And believe me, I'm the last person who ever thought I'd be singing this tune. Having labeled myself as mechanically incompetent and manually illiterate, I presumed that my relationship with devices would always be strictly utilitarian. Alexis Madrigal sums up my sentiments exactly:

"You know how some kids take apart clocks and toasters just to see how they work? Well, I used them as god intended, to tell time and make toast." 

Looking back, I see that the presumption was based on an irrational fear of the unknown, which I wish I could've faced sooner. All the new tools and terminology that seemed so intimidating were more accessible and usable than I ever imagined.

But the biggest surprise was the discovery that my experience is entirely replicable. Thanks to new rapid prototyping technologies, the tools of making are easier than ever to access and learn. All across the country and beyond, the maker community is self-organizing to create fab labs and makerspaces, which serve as cheap and accessible DIY classrooms. It doesn't require a major life change (like losing a job or facing a similar crisis) to get involved. These are skills you can develop on part time basis - a few nights a week or a weekend here and there. In fact, no matter what your day job may be, you’ll find these new skills can be complimentary and helpful in your everyday life.

The opportunity to join this new industrial revolution is growing everyday. The biggest hurdle is deciding to get started.


My break came when MAKE Magazine gave me the opportunity to chronicle my Zero To Maker story on the MAKE blog. This gave me a chance to meet incredible makers and hear their stories about how they got started. Their insights and advice were too good to not be broadcast.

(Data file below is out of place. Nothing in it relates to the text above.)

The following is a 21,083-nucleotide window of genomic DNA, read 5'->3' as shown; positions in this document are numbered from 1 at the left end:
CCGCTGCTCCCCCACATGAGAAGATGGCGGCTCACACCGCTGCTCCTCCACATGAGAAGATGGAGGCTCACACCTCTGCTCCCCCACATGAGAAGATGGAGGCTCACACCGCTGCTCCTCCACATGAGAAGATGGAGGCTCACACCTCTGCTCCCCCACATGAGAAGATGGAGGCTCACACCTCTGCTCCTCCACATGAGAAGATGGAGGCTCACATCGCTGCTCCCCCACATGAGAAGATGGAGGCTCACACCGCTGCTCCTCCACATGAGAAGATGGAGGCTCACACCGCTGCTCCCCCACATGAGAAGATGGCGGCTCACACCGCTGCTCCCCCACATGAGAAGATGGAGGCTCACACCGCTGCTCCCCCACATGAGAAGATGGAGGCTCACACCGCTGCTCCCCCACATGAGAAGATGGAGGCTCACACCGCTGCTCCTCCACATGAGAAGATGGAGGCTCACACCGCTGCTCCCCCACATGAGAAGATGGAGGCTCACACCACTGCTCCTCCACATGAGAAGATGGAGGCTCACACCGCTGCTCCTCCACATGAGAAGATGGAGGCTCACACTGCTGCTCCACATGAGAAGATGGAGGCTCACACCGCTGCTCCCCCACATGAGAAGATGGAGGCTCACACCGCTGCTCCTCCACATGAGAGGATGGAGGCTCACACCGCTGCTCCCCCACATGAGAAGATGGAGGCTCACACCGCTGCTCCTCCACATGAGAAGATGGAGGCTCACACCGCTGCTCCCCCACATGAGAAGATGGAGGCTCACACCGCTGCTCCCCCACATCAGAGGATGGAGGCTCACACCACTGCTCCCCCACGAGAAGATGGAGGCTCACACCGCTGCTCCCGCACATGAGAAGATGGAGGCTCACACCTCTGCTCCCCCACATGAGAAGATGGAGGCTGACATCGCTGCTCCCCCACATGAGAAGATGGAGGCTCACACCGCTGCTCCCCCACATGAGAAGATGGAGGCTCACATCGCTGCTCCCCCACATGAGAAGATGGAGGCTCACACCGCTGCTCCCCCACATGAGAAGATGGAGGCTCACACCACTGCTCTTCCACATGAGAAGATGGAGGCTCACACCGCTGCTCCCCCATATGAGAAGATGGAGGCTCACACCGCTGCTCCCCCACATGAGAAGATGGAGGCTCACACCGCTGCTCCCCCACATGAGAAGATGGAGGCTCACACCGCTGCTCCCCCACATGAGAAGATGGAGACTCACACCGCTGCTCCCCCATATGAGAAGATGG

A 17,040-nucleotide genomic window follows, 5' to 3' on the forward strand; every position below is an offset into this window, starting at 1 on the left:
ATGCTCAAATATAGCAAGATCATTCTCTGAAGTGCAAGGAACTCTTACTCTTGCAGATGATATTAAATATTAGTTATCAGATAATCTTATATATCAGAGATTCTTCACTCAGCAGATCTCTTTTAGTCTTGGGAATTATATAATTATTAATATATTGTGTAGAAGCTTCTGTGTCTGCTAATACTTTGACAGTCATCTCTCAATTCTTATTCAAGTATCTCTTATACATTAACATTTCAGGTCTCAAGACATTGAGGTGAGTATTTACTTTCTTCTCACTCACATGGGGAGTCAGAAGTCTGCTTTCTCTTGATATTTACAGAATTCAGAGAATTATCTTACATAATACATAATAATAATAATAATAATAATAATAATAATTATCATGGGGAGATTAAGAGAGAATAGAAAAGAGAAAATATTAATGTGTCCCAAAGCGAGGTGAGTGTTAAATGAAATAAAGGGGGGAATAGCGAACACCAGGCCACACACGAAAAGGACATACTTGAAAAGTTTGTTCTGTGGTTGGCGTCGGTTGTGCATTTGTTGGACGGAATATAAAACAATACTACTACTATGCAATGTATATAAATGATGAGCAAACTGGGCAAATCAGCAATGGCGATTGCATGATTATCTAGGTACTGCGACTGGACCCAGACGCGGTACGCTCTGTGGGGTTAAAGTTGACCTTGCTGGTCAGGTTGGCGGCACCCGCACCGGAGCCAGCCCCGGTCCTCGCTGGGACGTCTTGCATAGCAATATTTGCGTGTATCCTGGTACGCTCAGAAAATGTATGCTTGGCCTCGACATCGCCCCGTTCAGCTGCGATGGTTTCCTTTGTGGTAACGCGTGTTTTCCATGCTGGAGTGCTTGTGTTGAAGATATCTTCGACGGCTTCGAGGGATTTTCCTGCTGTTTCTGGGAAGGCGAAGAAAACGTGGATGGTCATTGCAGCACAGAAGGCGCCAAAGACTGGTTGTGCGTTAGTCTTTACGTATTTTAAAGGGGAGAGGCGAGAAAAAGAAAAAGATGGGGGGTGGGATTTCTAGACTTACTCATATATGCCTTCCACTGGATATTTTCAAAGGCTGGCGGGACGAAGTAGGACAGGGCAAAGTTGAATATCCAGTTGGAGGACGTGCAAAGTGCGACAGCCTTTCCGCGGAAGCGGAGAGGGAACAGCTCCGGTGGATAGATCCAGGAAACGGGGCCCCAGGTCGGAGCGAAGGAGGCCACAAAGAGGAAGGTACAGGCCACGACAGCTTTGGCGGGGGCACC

Even with all the attention that the maker movement has garnered, some people still feel it is too intimidating and prohibitive to take the plunge. An autonomous robot may be awe-inspiring in theory, but if you are hanging on to your cubicle job, it's hard to imagine it as a possible career move. It's easy to see the potential of a desktop 3D printer when you've got a masters degree in industrial design, but nearly impossible to understand how it fits (and why it should be included) into your busy schedule and everyday life. A mental bridge must be crossed to see making as an opportunity worth pursuing, whether as a new career or a serious hobby. I know because I had to cross that bridge.

But I wouldn’t want to do it by myself. As I quickly discovered, making is very little about DIY - it's all about DIT (Do-It-Together). In the maker movement, the art of collaboration is the key to innovation and productivity. The Zero To Maker book will be no different. It's going to be a team effort, and you are a big part of it!

By supporting this Kickstarter project, you'll be part of the team. The goal is to get as many new makers involved as possible. The money will go to 1) keeping me alive during the next several months 2) making the book an excellent physical product (in addition to a great resource) - something you'll like holding in your hands.

It's not just a book, it's an invitation...

This isn't just an ordinary book that you could find on Amazon or at a Barnes and Noble. I want you to come with me. It's going to be a year-long digital and physical tour of this curious Maker world. I want to show you all the delightful little corners, the inspiring characters, and immense opportunity. 

Maker Interviews on G+

We're going to have a series of eight live interviews on Google+ On Air Hangouts with some of the amazing makers I've met over the past year. The interviews will run   on select Wednesday nights (6pm Pacific Time) in February, March, and April (schedule to follow in an update). Our interviews will be: